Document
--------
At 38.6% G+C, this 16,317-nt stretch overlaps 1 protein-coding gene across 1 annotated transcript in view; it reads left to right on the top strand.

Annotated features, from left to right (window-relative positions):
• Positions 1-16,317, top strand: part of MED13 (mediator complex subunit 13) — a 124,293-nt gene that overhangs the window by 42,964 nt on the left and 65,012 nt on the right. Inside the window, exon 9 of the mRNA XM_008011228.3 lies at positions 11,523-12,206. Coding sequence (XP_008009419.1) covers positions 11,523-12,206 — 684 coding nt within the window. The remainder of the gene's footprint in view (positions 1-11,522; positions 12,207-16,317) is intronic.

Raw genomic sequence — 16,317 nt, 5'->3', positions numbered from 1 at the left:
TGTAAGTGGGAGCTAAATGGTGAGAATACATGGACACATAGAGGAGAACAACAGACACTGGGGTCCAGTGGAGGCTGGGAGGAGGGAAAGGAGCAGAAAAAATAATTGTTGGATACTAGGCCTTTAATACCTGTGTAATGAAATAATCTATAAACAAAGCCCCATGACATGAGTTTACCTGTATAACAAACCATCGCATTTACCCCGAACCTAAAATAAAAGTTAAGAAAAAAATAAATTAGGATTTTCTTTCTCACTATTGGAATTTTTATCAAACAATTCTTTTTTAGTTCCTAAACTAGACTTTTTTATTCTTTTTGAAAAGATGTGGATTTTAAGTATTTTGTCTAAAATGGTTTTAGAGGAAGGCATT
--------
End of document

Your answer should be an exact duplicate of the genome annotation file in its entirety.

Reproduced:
At 38.6% G+C, this 16,317-nt stretch overlaps 1 protein-coding gene across 1 annotated transcript in view; it reads left to right on the top strand.

Annotated features, from left to right (window-relative positions):
• Positions 1-16,317, top strand: part of MED13 (mediator complex subunit 13) — a 124,293-nt gene that overhangs the window by 42,964 nt on the left and 65,012 nt on the right. Inside the window, exon 9 of the mRNA XM_008011228.3 lies at positions 11,523-12,206. Coding sequence (XP_008009419.1) covers positions 11,523-12,206 — 684 coding nt within the window. The remainder of the gene's footprint in view (positions 1-11,522; positions 12,207-16,317) is intronic.

Raw genomic sequence — 16,317 nt, 5'->3', positions numbered from 1 at the left:
TGTAAGTGGGAGCTAAATGGTGAGAATACATGGACACATAGAGGAGAACAACAGACACTGGGGTCCAGTGGAGGCTGGGAGGAGGGAAAGGAGCAGAAAAAATAATTGTTGGATACTAGGCCTTTAATACCTGTGTAATGAAATAATCTATAAACAAAGCCCCATGACATGAGTTTACCTGTATAACAAACCATCGCATTTACCCCGAACCTAAAATAAAAGTTAAGAAAAAAATAAATTAGGATTTTCTTTCTCACTATTGGAATTTTTATCAAACAATTCTTTTTTAGTTCCTAAACTAGACTTTTTTATTCTTTTTGAAAAGATGTGGATTTTAAGTATTTTGTCTAAAATGGTTTTAGAGGAAGGCATT